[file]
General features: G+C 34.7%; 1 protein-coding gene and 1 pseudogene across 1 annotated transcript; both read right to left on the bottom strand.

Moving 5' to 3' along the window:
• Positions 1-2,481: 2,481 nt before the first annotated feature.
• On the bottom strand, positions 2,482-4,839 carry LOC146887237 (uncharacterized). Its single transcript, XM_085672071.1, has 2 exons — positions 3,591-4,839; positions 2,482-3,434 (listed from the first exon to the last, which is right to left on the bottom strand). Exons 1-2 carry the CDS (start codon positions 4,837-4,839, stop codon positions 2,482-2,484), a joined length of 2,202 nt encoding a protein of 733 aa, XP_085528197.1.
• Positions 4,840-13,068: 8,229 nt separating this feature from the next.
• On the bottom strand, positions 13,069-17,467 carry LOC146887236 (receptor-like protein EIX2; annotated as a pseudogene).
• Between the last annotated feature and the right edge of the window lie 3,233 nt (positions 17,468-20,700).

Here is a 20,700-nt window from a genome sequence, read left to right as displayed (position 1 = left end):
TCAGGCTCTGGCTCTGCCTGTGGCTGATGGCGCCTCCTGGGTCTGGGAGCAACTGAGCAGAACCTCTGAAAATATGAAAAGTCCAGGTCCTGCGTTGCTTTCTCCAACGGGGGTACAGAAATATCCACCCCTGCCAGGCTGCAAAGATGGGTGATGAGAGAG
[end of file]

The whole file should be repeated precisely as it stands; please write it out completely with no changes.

General features: G+C 34.7%; 1 protein-coding gene and 1 pseudogene across 1 annotated transcript; both read right to left on the bottom strand.

Moving 5' to 3' along the window:
• Positions 1-2,481: 2,481 nt before the first annotated feature.
• On the bottom strand, positions 2,482-4,839 carry LOC146887237 (uncharacterized). Its single transcript, XM_085672071.1, has 2 exons — positions 3,591-4,839; positions 2,482-3,434 (listed from the first exon to the last, which is right to left on the bottom strand). Exons 1-2 carry the CDS (start codon positions 4,837-4,839, stop codon positions 2,482-2,484), a joined length of 2,202 nt encoding a protein of 733 aa, XP_085528197.1.
• Positions 4,840-13,068: 8,229 nt separating this feature from the next.
• On the bottom strand, positions 13,069-17,467 carry LOC146887236 (receptor-like protein EIX2; annotated as a pseudogene).
• Between the last annotated feature and the right edge of the window lie 3,233 nt (positions 17,468-20,700).

Here is a 20,700-nt window from a genome sequence, read left to right as displayed (position 1 = left end):
TCAGGCTCTGGCTCTGCCTGTGGCTGATGGCGCCTCCTGGGTCTGGGAGCAACTGAGCAGAACCTCTGAAAATATGAAAAGTCCAGGTCCTGCGTTGCTTTCTCCAACGGGGGTACAGAAATATCCACCCCTGCCAGGCTGCAAAGATGGGTGATGAGAGAG